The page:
I push the bicycle through streets and follow the distant sound of music. Soon I reach the central square where loudspeakers are blasting live Marimba music. In front of me are the backs of hundreds of people who are looking over each other’s shoulders. Unable to see anything, I park my bicycle on the side and push through the crowd, repeating the mantra of “permiso, permiso” (excuse me, excuse me).
In the middle, I see dozens of men, women and children wearing heavy costumes and exuberant masks dancing in sync what looks like a war dance.
On the other side, a street in front of the church is covered with thick layer of sand. A huge crowd is waiting on both sides of the street in anticipation. Women are dressed in traditional costumes. Men are wearing jeans, leather boots and large Mexican hats.
They are carrying their children on their shoulders. Mothers are nursing their babies in their arms but their eyes are completely glued to the street. People of all ages are licking 3 Quetzal colourful cone ice cream helado. I look around in the sea of crowd. Not a single gringo to be seen.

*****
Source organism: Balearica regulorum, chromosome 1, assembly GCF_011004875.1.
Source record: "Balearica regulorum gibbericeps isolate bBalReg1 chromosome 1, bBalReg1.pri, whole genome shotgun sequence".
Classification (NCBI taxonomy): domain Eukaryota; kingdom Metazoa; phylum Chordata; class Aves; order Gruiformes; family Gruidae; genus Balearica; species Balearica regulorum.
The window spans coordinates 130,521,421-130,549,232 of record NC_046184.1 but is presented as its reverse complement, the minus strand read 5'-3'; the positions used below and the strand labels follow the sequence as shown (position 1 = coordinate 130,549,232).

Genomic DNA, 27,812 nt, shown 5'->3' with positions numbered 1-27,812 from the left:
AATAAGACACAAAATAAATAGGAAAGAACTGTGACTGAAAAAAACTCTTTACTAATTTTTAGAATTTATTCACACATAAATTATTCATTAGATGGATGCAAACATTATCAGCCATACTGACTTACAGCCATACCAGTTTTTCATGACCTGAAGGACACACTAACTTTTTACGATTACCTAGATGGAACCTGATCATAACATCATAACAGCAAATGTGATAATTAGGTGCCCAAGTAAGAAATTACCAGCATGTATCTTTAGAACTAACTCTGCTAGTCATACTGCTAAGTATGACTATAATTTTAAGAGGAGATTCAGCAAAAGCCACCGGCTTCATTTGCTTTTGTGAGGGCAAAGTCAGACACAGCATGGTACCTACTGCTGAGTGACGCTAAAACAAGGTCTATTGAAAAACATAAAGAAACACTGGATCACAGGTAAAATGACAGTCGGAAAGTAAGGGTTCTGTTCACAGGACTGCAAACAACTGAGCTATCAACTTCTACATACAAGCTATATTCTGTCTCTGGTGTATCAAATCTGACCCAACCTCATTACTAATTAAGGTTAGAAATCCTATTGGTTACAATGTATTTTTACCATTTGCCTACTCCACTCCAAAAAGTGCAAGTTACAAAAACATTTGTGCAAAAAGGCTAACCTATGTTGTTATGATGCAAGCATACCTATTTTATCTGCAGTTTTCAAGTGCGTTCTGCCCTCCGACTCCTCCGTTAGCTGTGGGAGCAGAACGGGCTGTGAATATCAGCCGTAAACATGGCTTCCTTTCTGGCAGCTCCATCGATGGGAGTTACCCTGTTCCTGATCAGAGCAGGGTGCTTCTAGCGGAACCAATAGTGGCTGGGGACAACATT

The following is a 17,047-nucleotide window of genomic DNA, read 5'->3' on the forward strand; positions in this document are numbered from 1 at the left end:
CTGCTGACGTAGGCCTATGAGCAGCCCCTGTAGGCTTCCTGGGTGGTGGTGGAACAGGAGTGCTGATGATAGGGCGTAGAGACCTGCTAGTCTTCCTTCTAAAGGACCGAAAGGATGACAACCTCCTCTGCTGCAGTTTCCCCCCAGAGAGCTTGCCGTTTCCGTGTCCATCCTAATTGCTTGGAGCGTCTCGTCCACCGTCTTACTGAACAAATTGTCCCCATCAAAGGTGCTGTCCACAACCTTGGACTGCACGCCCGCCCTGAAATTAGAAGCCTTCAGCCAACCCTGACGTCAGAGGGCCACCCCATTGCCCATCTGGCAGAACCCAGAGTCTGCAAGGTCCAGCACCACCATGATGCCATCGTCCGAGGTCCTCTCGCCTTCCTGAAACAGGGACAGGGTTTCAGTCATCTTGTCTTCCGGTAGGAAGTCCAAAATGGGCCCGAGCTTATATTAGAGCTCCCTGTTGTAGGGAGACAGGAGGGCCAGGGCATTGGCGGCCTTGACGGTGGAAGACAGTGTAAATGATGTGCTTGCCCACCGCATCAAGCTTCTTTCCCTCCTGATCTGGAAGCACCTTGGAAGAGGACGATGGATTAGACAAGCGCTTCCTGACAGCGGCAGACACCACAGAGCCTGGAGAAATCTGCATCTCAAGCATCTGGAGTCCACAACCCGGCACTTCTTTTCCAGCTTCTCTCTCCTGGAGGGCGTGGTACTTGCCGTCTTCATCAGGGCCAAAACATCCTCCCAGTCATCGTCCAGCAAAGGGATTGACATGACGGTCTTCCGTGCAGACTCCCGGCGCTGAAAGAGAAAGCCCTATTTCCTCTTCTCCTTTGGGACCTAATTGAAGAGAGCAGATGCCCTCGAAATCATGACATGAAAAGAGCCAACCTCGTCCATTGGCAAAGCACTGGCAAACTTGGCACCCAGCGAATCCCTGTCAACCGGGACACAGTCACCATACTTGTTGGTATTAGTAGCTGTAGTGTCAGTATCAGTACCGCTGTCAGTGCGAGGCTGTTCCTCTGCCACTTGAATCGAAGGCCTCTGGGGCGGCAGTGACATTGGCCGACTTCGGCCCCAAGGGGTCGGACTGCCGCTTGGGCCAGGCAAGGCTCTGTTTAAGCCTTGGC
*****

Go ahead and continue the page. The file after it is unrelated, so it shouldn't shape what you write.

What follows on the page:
A man on the stage makes an announcement on the speaker. All the heads turn towards the church. A wave of horsemen appear. Their horses, full of energy, galloping, hair flying in the air; the riders, whipping them to make them run even faster.
As this happens, a shaft of light pierces through the clouds and shines on the street creating a dramatic lighting. The horses run in circles. A horse stops in the middle, the horseman yells at him, the horse whinnies and stands on his hind legs and holds the posture for a few moments. Everyone gasps at the sight.
This is a small town in the Guatemalan Highlands, called ‘Tactic’ and this horse riding event is part of the two-day “Feria de Tactic” exhibition. A total of 170 horses took part in the show. Men, women and even children riders displayed their equestrian skills. It was a show of equestrianism – the horses showed their impulsion, collection, reining and obedience to their riders.
I happened to see the event by accident. Yesterday I was cycling on my way to Cobán when I saw several horses on the back of trucks parked at a gas station, just before Tactic. I stopped and asked one of the drivers whether he had brought them to sell in the market. He told me that it was an annual exhibition in the city. When I heard this, I went to check it out and ended up spending about 5 hours there. There were many religious and cultural events taking place in the city, and the main event – where participants from all over Guatemala came to take part was the horse riding exhibition. The action was happening at a fast pace.
If you blinked, you’d miss something. I was right in the middle of it all photographing the horses, and came very close to getting trampled by them. I took about 2000 pictures during this event that lasted for about 2-3 hours.